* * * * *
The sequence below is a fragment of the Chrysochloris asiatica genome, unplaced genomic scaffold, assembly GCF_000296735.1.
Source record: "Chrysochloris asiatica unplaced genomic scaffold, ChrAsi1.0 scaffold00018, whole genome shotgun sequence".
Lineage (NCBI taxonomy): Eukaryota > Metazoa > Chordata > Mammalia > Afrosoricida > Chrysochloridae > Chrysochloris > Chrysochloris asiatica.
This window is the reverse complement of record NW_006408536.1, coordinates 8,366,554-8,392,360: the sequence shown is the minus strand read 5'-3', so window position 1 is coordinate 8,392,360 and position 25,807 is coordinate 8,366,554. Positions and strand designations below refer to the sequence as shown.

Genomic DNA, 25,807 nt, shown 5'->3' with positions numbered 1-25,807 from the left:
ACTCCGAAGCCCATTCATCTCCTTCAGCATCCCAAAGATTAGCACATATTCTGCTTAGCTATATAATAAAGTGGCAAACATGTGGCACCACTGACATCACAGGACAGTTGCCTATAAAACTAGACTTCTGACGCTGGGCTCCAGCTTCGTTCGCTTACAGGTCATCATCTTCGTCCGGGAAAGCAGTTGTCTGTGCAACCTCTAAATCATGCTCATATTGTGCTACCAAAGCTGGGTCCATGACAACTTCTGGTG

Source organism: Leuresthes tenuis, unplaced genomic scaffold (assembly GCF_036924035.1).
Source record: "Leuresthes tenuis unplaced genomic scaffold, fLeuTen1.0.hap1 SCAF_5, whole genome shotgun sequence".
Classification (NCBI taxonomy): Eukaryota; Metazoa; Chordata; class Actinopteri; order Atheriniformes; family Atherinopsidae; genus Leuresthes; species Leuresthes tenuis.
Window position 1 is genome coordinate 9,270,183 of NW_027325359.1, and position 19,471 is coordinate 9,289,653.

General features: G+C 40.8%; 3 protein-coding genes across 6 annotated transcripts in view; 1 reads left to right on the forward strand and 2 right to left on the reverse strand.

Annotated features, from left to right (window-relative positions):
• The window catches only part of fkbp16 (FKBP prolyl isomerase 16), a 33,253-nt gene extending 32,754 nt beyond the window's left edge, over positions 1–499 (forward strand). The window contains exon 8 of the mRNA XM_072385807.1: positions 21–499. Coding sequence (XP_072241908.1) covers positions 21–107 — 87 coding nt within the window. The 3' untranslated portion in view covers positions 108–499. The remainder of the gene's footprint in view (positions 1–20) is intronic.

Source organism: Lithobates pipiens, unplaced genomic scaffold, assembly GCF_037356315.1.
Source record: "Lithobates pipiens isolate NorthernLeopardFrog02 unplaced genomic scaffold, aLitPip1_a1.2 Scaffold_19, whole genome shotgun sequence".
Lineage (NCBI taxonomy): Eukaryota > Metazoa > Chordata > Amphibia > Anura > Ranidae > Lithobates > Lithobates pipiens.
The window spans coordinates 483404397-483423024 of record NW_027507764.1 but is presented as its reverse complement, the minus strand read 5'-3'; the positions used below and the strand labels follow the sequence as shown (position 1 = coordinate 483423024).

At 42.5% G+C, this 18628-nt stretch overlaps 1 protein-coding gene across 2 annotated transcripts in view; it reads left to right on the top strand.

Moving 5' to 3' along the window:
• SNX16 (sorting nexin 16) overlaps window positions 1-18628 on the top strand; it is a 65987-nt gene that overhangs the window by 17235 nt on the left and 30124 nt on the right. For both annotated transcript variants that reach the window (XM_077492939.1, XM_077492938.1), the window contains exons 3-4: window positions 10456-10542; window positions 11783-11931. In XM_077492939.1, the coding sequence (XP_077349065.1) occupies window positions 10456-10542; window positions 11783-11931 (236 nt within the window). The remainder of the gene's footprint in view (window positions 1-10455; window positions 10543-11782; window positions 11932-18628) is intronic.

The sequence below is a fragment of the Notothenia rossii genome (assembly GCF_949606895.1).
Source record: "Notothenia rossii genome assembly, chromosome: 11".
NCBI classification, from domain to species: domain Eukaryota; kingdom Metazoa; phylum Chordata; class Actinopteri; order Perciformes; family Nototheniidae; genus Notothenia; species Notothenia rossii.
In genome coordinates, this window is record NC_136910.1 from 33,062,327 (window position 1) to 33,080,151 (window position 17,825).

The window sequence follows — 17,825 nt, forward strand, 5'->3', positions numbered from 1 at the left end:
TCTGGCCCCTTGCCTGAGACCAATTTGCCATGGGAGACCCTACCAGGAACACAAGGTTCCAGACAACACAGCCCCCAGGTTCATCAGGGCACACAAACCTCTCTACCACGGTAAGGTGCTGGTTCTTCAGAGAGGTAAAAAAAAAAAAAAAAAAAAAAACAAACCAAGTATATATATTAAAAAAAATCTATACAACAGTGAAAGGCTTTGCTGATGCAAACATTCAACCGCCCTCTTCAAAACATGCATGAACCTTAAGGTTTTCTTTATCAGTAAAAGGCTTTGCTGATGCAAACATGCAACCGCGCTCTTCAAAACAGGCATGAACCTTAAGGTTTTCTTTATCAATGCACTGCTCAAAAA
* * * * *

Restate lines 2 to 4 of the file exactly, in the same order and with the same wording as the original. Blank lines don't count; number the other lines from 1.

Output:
Source record: "Chrysochloris asiatica unplaced genomic scaffold, ChrAsi1.0 scaffold00018, whole genome shotgun sequence".
Lineage (NCBI taxonomy): Eukaryota > Metazoa > Chordata > Mammalia > Afrosoricida > Chrysochloridae > Chrysochloris > Chrysochloris asiatica.
This window is the reverse complement of record NW_006408536.1, coordinates 8,366,554-8,392,360: the sequence shown is the minus strand read 5'-3', so window position 1 is coordinate 8,392,360 and position 25,807 is coordinate 8,366,554. Positions and strand designations below refer to the sequence as shown.